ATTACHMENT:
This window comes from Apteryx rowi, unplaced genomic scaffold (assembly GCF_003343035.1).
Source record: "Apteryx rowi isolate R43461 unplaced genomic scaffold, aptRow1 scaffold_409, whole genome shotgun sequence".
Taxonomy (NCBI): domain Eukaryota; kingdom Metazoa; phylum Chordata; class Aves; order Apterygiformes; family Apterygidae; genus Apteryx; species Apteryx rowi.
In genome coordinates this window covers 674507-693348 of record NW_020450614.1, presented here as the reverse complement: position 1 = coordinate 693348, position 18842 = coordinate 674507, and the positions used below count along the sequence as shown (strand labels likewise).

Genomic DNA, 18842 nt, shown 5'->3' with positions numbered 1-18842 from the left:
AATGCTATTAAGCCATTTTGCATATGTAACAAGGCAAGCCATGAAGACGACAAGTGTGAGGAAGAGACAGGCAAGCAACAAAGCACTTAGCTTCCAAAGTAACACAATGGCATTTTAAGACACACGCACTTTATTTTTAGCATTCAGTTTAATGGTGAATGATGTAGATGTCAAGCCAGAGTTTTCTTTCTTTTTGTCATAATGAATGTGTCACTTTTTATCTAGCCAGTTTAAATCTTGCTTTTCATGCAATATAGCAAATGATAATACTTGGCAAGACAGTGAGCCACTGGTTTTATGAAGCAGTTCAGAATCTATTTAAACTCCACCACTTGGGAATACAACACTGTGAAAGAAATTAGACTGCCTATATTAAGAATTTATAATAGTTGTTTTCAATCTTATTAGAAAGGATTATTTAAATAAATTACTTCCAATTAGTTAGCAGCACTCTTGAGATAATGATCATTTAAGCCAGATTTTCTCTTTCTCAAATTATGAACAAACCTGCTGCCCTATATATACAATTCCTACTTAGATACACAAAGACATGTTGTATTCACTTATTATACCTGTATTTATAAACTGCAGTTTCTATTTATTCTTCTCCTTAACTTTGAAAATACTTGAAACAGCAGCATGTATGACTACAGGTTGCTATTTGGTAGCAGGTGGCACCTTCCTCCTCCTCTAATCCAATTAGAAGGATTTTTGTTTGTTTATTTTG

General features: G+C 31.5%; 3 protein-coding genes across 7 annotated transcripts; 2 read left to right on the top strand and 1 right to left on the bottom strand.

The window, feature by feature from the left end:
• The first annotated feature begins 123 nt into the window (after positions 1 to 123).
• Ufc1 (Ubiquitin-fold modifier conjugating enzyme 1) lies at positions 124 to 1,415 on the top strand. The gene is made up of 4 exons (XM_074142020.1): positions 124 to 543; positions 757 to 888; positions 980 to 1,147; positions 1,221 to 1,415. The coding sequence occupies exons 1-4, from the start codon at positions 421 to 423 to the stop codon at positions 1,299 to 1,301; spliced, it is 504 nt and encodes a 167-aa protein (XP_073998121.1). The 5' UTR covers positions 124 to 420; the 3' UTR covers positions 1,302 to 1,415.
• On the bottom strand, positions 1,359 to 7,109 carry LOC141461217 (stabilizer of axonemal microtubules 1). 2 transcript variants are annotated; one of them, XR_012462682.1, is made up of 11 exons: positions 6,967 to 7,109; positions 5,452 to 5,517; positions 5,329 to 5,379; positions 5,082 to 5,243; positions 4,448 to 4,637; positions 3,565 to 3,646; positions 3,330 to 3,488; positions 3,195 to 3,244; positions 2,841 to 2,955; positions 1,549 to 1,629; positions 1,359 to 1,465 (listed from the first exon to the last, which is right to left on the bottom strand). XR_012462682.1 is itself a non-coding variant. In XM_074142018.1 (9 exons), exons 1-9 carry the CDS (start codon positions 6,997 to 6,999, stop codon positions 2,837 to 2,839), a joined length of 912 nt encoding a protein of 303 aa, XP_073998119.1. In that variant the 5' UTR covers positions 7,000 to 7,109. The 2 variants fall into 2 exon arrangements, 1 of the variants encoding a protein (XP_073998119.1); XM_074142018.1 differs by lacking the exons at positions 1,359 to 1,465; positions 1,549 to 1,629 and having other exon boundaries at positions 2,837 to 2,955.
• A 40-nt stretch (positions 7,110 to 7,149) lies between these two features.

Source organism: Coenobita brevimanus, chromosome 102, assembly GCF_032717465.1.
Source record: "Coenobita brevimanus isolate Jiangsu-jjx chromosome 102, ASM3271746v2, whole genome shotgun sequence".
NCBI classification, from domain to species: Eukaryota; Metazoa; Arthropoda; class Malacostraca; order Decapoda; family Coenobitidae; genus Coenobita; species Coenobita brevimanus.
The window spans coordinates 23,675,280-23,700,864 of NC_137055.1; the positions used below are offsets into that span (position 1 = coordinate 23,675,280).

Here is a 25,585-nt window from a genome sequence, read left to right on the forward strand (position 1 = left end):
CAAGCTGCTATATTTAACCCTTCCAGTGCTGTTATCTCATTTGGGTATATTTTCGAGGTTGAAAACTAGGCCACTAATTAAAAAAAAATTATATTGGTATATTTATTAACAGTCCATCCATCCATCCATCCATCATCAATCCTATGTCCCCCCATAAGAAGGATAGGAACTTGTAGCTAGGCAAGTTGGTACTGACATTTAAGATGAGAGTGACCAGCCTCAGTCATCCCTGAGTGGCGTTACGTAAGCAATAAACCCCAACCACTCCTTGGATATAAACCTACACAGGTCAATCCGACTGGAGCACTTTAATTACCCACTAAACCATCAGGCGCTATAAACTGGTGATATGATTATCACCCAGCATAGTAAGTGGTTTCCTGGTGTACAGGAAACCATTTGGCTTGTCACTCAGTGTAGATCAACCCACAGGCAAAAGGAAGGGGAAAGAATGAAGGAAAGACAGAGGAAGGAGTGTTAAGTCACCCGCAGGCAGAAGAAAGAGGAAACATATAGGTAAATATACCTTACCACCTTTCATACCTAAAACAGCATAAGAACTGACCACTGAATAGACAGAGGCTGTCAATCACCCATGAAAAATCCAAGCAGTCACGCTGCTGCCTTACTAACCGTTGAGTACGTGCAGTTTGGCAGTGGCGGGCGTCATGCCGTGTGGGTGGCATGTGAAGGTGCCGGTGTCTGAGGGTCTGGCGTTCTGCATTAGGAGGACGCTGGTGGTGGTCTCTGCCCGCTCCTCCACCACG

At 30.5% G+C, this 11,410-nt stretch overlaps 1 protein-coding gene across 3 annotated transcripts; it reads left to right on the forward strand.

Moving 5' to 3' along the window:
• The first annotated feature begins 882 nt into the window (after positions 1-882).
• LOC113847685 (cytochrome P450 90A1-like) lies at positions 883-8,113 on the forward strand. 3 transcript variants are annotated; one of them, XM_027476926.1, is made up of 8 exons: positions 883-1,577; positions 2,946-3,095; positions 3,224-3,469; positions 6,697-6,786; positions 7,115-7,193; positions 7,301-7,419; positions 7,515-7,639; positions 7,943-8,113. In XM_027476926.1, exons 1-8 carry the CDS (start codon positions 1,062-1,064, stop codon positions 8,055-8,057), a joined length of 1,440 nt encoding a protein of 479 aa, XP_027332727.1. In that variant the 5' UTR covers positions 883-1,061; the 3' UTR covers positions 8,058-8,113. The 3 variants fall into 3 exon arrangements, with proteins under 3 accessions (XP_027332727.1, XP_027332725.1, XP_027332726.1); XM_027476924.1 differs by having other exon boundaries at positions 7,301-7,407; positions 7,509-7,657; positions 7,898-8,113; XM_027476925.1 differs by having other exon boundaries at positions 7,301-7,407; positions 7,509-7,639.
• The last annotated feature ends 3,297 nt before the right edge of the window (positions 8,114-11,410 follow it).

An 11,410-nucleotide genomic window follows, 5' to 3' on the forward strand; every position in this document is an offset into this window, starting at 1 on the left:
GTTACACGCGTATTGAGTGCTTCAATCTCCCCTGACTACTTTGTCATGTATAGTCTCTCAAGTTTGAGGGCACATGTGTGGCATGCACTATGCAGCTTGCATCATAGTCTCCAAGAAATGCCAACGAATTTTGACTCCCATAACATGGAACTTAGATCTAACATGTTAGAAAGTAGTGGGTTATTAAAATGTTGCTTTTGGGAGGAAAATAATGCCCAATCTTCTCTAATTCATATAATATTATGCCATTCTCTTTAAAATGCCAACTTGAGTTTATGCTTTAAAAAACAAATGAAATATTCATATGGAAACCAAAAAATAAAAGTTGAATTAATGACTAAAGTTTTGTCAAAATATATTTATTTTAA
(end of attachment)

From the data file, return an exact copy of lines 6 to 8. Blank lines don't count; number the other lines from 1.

AATGCTATTAAGCCATTTTGCATATGTAACAAGGCAAGCCATGAAGACGACAAGTGTGAGGAAGAGACAGGCAAGCAACAAAGCACTTAGCTTCCAAAGTAACACAATGGCATTTTAAGACACACGCACTTTATTTTTAGCATTCAGTTTAATGGTGAATGATGTAGATGTCAAGCCAGAGTTTTCTTTCTTTTTGTCATAATGAATGTGTCACTTTTTATCTAGCCAGTTTAAATCTTGCTTTTCATGCAATATAGCAAATGATAATACTTGGCAAGACAGTGAGCCACTGGTTTTATGAAGCAGTTCAGAATCTATTTAAACTCCACCACTTGGGAATACAACACTGTGAAAGAAATTAGACTGCCTATATTAAGAATTTATAATAGTTGTTTTCAATCTTATTAGAAAGGATTATTTAAATAAATTACTTCCAATTAGTTAGCAGCACTCTTGAGATAATGATCATTTAAGCCAGATTTTCTCTTTCTCAAATTATGAACAAACCTGCTGCCCTATATATACAATTCCTACTTAGATACACAAAGACATGTTGTATTCACTTATTATACCTGTATTTATAAACTGCAGTTTCTATTTATTCTTCTCCTTAACTTTGAAAATACTTGAAACAGCAGCATGTATGACTACAGGTTGCTATTTGGTAGCAGGTGGCACCTTCCTCCTCCTCTAATCCAATTAGAAGGATTTTTGTTTGTTTATTTTG

General features: G+C 31.5%; 3 protein-coding genes across 7 annotated transcripts; 2 read left to right on the top strand and 1 right to left on the bottom strand.

The window, feature by feature from the left end: